Sharpe's Christmas Test | Final Test - Hard

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This test consists of 5 short answer questions, 10 short essay questions, and 1 (of 3) essay topics.

Short Answer Questions

1. What does Sharpe think his most rationale plan would be as he approaches the farmhouse?

2. What does Sharpe have to do after disposing of three of the men?

3. What happens when the wind rattles the door?

4. About what does Challon harass Lucille?

5. What does Lucille cook for Challon and his two hussars?

Short Essay Questions

1. How does Sharpe deal with the three men who are with him?

2. Who pushes their way into the house while Sharpe is gone, and what do they do and say?

3. What does Picard hear as he thinks about his loss to Sharpe and what do he and Santon think it is?

4. How do Sharpe and Malan get into Lucille's house?

5. What does Locet tell Sharpe to do? How does Locet arrange for that to happen?

6. What does Malan say to Sharpe's request? What is Sharpe's response?

7. What does Lucille hope about Sharpe, and how does she feel about leaving her home?

8. What does Sharpe tell Lorcet when Lorcet calls upstairs to Challon?

9. What does Father Defoy announce in church? How does the widow Malan feel about the announcement?

10. What does Sharpe say about the villagers, especially Malan? What is Lucille's response?

Essay Topics

Write an essay for ONE of the following topics:

Essay Topic 1

There are a number of literary elements that occur in many works of fiction. Irony is a means of increasing both the humor and the complexity of a story. Cornwell often includes irony in his Richard Sharpe series. Point of view is the way the story is narrated; all works of fiction have a point of view. Conflict is almost always present in a work of fiction. Discuss the following:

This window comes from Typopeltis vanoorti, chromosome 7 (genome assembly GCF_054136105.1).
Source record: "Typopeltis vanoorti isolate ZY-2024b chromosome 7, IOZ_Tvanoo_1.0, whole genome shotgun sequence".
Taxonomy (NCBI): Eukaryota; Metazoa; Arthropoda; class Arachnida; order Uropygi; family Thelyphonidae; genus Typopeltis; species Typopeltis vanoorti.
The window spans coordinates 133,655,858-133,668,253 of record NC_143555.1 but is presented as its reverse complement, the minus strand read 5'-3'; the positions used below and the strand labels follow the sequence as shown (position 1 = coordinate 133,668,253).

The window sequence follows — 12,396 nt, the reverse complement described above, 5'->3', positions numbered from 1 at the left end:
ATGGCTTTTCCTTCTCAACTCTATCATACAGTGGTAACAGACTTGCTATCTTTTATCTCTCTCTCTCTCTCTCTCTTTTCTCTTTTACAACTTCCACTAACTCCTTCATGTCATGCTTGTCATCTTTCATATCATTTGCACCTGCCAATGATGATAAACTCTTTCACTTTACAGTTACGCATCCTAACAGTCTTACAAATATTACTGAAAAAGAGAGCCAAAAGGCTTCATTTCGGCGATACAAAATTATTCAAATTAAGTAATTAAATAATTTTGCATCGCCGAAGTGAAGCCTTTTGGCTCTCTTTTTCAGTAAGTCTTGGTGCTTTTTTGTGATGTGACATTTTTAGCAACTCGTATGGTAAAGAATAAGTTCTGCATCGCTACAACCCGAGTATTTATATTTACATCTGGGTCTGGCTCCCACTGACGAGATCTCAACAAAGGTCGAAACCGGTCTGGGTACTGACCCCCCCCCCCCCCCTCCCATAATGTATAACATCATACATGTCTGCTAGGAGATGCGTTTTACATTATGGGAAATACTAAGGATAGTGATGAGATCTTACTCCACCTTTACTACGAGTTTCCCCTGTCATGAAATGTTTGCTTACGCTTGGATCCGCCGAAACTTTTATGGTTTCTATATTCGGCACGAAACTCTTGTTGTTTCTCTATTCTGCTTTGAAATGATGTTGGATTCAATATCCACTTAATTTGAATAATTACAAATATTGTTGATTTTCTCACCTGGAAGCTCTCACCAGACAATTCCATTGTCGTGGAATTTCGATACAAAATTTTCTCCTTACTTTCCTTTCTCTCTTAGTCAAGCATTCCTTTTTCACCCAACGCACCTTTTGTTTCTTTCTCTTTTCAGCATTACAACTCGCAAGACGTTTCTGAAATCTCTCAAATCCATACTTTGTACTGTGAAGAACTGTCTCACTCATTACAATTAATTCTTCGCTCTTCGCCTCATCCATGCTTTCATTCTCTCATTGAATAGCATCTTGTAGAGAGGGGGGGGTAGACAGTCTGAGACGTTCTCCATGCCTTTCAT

1. Define the literary terms irony, point of view and conflict.

2. Identify two instances of irony in Sharpe's Christmas, offering examples from the text.

3. Identify the point of view of the novel and discuss why you think Cornwell chooses to use that particular point of view. Does the point of view seem to be the best one for Sharpe's Christmas? Why or why not.

4. Identfiy two major conflicts in Sharpe's Christmas. Are the conflicts completely resolved by the end of Sharpe's Christmas? Why or why not?

Essay Topic 2

Cornwell is masterful in his description of battles and life in general in for a soldier during the Napoleonic Wars in the early 1800s. Discuss one of the following:

1. Trace and analyze Cornwell's descriptive passages about life as a soldier. How does he use descriptions of the five senses to make the reader feel s/he is there? Do you find his descriptions compelling? Seemingly accurate? How would Sharpe's Christmas be different if Cornwell did not include such descriptive passages?

2. Analyze Cornwells's descriptive passages about the social structure of the times and discuss what you think it would be like to be Lucille who was wealthy before the war and now is reduced to living well below her previous level.

3. Describe and analyze Cornwell's descriptive passages about the topographical setting and the physical descriptions of the people. Does Cornwell do an adequate job of actually making the reader "see" the land/sea where the action is taking place? How about getting a visual image of the characters? How does the descriptions of the setting add to the novel? Do you like having an idea of how a character looks? How would the novel be different without such descriptions?

Essay Topic 3

A work of fiction is often organized around a structure called a plot. Discuss the following:

1. Define plot and its major parts (rising action, climax, falling action, resolution [or denouement]. Write a sentence or two synopsis of the major plot of the Sharpe's Christmas.

2. Identify where the parts of the plot seem to fall in Sharpe's Christmas. Explain using examples.

3. Define the literary term "subplot." Write a sentence or two synopsis of a subplot in Sharpe's Christmas.

4. Identify the major parts of the subplot you identified in task number 3.

5. Why do you think identifying the plot and elements of the plot is useful?

(see the answer keys)

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